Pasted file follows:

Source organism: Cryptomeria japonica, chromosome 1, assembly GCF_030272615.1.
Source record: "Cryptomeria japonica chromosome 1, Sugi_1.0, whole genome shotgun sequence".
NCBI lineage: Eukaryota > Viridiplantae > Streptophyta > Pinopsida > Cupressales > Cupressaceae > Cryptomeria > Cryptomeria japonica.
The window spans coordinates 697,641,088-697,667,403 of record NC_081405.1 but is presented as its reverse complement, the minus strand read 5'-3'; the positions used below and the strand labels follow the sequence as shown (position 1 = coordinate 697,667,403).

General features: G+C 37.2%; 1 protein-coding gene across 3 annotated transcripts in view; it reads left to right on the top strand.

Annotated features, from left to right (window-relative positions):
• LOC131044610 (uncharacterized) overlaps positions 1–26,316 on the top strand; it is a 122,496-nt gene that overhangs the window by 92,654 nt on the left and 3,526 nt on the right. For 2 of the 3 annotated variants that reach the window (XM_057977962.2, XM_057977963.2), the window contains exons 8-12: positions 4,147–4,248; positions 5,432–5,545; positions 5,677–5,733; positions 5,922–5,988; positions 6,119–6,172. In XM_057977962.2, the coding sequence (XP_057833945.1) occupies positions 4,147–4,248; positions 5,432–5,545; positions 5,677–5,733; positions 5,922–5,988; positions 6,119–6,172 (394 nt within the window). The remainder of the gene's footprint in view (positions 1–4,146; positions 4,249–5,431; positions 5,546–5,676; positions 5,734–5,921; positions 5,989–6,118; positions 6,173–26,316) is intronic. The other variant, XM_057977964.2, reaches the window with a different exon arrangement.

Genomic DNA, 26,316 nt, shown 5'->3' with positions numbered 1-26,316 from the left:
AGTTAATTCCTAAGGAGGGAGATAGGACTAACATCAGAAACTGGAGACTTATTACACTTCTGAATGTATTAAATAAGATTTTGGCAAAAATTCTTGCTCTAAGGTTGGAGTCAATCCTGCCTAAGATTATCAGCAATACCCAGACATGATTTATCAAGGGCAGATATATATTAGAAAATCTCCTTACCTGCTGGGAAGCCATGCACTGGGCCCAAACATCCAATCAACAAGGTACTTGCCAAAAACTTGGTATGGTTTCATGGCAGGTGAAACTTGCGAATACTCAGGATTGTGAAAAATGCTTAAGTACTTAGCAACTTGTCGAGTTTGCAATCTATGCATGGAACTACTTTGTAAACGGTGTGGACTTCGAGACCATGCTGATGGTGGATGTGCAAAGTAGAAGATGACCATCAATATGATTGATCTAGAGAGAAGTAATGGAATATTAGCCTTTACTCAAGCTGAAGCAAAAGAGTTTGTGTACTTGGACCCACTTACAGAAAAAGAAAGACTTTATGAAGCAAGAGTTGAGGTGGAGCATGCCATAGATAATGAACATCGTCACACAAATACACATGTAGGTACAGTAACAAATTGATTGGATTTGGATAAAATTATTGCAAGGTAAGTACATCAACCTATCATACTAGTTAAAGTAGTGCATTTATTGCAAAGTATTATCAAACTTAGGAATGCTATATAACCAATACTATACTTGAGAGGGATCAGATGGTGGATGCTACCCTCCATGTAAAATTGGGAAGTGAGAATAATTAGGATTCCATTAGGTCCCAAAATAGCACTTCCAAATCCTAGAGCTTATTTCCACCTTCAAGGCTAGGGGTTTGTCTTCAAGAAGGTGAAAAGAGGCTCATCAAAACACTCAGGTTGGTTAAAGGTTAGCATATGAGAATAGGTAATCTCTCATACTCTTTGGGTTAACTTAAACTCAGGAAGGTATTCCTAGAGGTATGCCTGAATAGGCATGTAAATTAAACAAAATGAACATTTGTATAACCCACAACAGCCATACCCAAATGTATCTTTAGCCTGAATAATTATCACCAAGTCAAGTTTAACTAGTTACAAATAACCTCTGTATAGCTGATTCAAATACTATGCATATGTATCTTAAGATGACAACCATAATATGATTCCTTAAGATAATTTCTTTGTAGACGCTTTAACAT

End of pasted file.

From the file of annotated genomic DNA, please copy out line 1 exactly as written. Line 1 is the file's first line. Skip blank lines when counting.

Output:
Source organism: Cryptomeria japonica, chromosome 1, assembly GCF_030272615.1.